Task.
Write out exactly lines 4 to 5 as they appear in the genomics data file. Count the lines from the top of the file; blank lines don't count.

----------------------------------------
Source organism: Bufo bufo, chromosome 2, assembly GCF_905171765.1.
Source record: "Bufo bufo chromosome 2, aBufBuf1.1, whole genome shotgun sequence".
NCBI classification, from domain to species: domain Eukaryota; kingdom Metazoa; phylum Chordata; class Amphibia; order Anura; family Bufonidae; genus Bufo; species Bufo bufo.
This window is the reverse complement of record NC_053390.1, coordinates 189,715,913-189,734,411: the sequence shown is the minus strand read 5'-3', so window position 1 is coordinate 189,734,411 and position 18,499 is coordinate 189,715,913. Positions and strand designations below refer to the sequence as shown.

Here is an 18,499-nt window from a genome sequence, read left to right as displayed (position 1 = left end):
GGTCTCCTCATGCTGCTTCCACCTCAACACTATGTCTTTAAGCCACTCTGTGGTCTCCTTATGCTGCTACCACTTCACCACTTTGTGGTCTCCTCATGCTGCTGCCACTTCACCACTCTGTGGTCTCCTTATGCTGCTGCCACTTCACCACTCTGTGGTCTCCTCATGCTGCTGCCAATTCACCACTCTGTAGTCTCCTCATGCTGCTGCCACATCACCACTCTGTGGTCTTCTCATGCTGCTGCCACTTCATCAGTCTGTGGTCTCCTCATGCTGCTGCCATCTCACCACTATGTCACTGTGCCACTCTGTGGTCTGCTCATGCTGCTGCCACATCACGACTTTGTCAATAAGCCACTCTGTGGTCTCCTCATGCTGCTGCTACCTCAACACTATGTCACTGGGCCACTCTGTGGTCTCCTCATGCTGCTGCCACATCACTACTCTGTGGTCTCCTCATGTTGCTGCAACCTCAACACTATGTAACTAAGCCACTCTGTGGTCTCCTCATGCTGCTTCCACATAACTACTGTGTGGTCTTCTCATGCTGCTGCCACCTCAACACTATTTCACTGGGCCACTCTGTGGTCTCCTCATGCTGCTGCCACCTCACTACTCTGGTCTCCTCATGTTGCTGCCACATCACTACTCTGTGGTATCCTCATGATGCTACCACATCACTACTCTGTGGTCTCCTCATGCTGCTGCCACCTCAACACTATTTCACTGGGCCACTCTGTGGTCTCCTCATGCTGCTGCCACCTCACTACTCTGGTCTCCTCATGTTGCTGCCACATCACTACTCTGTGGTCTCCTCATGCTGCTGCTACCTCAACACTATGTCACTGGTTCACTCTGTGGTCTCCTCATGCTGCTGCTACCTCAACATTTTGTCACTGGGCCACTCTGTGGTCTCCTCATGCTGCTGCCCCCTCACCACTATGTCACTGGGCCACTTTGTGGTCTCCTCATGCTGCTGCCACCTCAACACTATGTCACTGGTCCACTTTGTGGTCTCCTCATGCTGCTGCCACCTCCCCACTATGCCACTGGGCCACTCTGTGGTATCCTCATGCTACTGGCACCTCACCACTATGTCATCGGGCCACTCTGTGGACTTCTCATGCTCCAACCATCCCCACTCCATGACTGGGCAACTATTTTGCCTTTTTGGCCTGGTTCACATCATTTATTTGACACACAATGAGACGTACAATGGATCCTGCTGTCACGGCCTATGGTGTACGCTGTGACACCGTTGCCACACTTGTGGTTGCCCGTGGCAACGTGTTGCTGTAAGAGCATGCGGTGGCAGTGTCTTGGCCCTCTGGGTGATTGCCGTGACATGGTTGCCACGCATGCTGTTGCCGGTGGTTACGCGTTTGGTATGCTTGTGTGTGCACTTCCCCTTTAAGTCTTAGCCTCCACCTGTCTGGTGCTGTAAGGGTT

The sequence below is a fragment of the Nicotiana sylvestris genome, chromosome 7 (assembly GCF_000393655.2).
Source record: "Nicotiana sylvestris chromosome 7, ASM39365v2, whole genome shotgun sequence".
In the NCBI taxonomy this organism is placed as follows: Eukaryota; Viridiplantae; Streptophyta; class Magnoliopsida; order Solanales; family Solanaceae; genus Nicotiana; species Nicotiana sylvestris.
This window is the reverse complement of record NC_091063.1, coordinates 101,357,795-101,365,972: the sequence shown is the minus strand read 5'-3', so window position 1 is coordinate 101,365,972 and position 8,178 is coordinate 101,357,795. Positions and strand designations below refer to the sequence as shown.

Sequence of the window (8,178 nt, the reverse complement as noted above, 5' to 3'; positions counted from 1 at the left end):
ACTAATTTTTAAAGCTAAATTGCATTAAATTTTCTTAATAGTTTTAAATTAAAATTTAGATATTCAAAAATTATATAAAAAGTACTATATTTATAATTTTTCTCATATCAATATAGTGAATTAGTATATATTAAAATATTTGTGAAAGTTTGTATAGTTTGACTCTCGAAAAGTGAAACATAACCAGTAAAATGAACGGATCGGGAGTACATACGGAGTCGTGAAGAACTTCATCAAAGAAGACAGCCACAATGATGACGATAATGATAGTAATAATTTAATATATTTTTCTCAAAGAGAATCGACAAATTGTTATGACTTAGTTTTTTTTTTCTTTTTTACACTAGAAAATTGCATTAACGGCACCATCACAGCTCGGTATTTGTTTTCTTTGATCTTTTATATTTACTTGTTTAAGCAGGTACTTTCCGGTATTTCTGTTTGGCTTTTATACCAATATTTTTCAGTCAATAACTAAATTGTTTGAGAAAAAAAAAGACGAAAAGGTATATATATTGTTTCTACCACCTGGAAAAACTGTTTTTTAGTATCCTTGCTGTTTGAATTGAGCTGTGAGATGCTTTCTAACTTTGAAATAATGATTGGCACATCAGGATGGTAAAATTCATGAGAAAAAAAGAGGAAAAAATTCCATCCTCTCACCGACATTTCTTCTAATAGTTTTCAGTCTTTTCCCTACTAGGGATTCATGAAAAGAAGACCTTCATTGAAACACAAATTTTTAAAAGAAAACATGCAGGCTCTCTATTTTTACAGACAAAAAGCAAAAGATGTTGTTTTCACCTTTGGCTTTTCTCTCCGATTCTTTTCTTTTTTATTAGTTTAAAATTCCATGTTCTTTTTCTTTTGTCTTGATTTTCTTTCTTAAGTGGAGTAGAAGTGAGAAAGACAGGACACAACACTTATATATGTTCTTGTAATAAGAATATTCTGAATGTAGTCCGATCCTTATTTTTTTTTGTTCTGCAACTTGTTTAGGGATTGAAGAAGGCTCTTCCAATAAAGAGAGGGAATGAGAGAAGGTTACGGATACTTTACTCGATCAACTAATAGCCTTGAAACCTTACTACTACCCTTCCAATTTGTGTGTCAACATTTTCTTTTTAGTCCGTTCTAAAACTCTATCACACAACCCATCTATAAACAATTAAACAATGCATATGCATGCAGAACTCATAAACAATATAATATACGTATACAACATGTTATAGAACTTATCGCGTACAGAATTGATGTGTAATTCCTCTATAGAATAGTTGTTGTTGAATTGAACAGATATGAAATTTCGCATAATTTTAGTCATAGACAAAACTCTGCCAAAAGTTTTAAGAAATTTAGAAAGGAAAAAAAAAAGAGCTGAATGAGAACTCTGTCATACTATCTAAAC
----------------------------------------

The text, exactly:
This window is the reverse complement of record NC_053390.1, coordinates 189,715,913-189,734,411: the sequence shown is the minus strand read 5'-3', so window position 1 is coordinate 189,734,411 and position 18,499 is coordinate 189,715,913. Positions and strand designations below refer to the sequence as shown.

Here is an 18,499-nt window from a genome sequence, read left to right as displayed (position 1 = left end):